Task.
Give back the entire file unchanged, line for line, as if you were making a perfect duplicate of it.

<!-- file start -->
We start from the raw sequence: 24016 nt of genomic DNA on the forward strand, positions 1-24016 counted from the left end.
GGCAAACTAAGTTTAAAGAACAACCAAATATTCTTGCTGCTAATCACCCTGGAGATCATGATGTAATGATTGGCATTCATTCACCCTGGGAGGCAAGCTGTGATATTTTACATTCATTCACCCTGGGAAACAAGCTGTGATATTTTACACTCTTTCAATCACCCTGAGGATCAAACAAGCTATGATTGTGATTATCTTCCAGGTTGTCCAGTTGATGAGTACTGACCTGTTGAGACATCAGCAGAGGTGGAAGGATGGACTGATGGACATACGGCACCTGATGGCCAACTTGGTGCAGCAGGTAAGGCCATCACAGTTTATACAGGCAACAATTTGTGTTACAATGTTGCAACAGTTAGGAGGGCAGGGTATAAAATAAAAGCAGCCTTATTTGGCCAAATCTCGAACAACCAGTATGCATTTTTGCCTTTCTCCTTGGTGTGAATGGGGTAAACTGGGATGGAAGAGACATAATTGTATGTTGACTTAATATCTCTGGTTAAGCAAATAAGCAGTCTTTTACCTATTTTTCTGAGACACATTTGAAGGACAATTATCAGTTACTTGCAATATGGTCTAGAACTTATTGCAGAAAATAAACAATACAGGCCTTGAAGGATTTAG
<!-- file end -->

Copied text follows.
We start from the raw sequence: 24016 nt of genomic DNA on the forward strand, positions 1-24016 counted from the left end.
GGCAAACTAAGTTTAAAGAACAACCAAATATTCTTGCTGCTAATCACCCTGGAGATCATGATGTAATGATTGGCATTCATTCACCCTGGGAGGCAAGCTGTGATATTTTACATTCATTCACCCTGGGAAACAAGCTGTGATATTTTACACTCTTTCAATCACCCTGAGGATCAAACAAGCTATGATTGTGATTATCTTCCAGGTTGTCCAGTTGATGAGTACTGACCTGTTGAGACATCAGCAGAGGTGGAAGGATGGACTGATGGACATACGGCACCTGATGGCCAACTTGGTGCAGCAGGTAAGGCCATCACAGTTTATACAGGCAACAATTTGTGTTACAATGTTGCAACAGTTAGGAGGGCAGGGTATAAAATAAAAGCAGCCTTATTTGGCCAAATCTCGAACAACCAGTATGCATTTTTGCCTTTCTCCTTGGTGTGAATGGGGTAAACTGGGATGGAAGAGACATAATTGTATGTTGACTTAATATCTCTGGTTAAGCAAATAAGCAGTCTTTTACCTATTTTTCTGAGACACATTTGAAGGACAATTATCAGTTACTTGCAATATGGTCTAGAACTTATTGCAGAAAATAAACAATACAGGCCTTGAAGGATTTAG